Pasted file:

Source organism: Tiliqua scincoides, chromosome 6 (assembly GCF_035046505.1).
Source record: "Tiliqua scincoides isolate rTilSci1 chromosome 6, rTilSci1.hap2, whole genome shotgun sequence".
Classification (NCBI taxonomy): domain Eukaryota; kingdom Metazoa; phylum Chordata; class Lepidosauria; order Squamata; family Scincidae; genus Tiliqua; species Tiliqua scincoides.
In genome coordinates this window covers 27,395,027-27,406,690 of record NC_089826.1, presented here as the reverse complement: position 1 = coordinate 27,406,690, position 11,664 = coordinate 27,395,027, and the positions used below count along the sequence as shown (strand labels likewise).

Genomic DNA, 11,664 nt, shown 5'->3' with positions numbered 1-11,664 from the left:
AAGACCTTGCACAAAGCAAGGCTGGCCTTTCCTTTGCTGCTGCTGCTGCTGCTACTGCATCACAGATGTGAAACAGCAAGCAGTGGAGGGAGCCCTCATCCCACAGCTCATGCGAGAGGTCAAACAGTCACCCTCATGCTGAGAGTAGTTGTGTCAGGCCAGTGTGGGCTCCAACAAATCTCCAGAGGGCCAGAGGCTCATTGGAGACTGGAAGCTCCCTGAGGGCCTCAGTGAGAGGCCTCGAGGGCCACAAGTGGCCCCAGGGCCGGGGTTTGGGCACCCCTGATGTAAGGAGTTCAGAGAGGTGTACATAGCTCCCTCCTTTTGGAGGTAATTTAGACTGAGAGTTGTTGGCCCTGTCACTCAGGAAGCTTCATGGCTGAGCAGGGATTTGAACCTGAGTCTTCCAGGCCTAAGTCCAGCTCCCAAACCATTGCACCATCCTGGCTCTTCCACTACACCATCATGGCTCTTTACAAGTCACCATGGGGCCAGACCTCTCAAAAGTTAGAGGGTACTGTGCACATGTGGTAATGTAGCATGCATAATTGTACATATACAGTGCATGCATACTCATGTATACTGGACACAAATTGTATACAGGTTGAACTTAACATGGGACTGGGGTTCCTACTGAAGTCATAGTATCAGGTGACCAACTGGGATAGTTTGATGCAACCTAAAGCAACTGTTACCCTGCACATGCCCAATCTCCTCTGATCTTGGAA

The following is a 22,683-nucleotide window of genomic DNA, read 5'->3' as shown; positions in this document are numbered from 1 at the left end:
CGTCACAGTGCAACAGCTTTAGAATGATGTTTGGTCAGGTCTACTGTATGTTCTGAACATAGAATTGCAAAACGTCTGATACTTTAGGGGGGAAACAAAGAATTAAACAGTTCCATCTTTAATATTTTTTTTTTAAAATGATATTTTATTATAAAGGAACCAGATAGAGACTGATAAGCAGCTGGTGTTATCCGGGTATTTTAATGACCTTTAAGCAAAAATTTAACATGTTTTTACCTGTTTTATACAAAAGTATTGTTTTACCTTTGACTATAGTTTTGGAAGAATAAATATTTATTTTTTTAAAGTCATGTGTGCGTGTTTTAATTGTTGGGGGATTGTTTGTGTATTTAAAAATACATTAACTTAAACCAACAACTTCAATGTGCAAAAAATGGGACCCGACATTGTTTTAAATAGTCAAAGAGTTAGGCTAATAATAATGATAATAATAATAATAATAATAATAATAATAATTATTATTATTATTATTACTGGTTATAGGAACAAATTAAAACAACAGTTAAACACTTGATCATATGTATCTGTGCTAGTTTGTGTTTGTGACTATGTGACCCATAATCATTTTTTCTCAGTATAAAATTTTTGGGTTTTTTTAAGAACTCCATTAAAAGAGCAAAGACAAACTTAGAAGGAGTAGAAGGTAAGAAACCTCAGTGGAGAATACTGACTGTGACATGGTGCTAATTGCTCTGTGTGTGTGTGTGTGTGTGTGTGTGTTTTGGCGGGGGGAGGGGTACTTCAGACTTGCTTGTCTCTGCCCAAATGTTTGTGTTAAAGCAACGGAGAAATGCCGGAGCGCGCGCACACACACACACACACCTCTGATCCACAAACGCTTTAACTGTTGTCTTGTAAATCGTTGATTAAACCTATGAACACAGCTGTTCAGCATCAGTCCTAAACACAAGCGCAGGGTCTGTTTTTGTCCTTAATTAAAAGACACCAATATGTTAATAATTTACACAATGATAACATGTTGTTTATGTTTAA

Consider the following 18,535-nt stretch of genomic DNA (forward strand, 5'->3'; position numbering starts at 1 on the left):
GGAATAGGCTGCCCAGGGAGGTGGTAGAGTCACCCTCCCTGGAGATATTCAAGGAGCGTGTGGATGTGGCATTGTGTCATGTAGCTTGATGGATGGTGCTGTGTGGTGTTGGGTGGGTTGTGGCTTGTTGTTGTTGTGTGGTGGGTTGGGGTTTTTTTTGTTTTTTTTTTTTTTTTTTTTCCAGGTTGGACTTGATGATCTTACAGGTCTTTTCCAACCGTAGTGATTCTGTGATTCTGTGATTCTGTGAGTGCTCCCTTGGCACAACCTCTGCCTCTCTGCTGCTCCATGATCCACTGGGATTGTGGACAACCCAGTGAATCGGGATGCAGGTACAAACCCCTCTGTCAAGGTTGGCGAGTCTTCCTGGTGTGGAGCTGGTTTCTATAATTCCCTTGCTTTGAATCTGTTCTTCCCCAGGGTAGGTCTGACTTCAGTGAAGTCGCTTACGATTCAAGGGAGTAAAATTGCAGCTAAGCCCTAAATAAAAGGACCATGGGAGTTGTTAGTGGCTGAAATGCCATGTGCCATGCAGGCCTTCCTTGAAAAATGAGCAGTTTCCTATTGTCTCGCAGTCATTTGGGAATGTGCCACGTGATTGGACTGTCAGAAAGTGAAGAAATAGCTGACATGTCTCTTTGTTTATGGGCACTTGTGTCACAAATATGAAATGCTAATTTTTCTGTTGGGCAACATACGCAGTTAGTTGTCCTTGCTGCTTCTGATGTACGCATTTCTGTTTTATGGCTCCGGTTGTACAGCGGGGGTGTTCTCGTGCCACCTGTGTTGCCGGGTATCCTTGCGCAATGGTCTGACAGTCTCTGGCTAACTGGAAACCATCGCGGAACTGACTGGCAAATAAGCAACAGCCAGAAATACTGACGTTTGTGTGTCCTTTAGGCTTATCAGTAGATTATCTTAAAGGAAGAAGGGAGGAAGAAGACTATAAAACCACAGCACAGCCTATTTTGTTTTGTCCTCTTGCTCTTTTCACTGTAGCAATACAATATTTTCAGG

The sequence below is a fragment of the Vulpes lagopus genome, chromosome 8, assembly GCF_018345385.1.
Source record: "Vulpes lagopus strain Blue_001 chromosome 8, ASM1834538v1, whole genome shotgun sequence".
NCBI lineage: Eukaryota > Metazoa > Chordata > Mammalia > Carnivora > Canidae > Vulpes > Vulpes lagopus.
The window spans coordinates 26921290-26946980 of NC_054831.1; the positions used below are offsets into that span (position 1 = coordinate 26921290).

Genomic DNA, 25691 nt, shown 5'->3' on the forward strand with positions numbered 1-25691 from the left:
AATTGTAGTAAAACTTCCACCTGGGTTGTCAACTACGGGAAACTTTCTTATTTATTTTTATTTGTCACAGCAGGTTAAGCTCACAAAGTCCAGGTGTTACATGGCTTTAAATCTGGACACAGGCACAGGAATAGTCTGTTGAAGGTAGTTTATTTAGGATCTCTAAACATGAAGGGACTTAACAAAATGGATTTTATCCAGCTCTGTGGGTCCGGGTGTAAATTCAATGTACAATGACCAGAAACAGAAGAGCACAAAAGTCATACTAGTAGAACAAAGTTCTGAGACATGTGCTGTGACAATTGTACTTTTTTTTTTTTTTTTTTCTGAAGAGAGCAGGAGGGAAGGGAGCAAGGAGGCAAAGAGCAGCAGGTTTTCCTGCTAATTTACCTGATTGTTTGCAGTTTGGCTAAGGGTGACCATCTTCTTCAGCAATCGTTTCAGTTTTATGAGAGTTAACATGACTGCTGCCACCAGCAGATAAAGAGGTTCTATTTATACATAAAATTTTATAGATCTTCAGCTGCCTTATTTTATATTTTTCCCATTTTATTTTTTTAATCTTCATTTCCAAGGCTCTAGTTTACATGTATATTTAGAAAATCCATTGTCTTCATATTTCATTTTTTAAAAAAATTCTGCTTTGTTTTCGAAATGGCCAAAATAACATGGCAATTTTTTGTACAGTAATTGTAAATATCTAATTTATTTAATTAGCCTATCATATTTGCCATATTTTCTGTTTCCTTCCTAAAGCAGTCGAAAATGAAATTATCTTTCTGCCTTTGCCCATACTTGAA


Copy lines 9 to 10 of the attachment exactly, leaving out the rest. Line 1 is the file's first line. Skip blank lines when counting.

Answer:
Consider the following 18,535-nt stretch of genomic DNA (forward strand, 5'->3'; position numbering starts at 1 on the left):
GGAATAGGCTGCCCAGGGAGGTGGTAGAGTCACCCTCCCTGGAGATATTCAAGGAGCGTGTGGATGTGGCATTGTGTCATGTAGCTTGATGGATGGTGCTGTGTGGTGTTGGGTGGGTTGTGGCTTGTTGTTGTTGTGTGGTGGGTTGGGGTTTTTTTTGTTTTTTTTTTTTTTTTTTTTCCAGGTTGGACTTGATGATCTTACAGGTCTTTTCCAACCGTAGTGATTCTGTGATTCTGTGATTCTGTGAGTGCTCCCTTGGCACAACCTCTGCCTCTCTGCTGCTCCATGATCCACTGGGATTGTGGACAACCCAGTGAATCGGGATGCAGGTACAAACCCCTCTGTCAAGGTTGGCGAGTCTTCCTGGTGTGGAGCTGGTTTCTATAATTCCCTTGCTTTGAATCTGTTCTTCCCCAGGGTAGGTCTGACTTCAGTGAAGTCGCTTACGATTCAAGGGAGTAAAATTGCAGCTAAGCCCTAAATAAAAGGACCATGGGAGTTGTTAGTGGCTGAAATGCCATGTGCCATGCAGGCCTTCCTTGAAAAATGAGCAGTTTCCTATTGTCTCGCAGTCATTTGGGAATGTGCCACGTGATTGGACTGTCAGAAAGTGAAGAAATAGCTGACATGTCTCTTTGTTTATGGGCACTTGTGTCACAAATATGAAATGCTAATTTTTCTGTTGGGCAACATACGCAGTTAGTTGTCCTTGCTGCTTCTGATGTACGCATTTCTGTTTTATGGCTCCGGTTGTACAGCGGGGGTGTTCTCGTGCCACCTGTGTTGCCGGGTATCCTTGCGCAATGGTCTGACAGTCTCTGGCTAACTGGAAACCATCGCGGAACTGACTGGCAAATAAGCAACAGCCAGAAATACTGACGTTTGTGTGTCCTTTAGGCTTATCAGTAGATTATCTTAAAGGAAGAAGGGAGGAAGAAGACTATAAAACCACAGCACAGCCTATTTTGTTTTGTCCTCTTGCTCTTTTCACTGTAGCAATACAATATTTTCAGG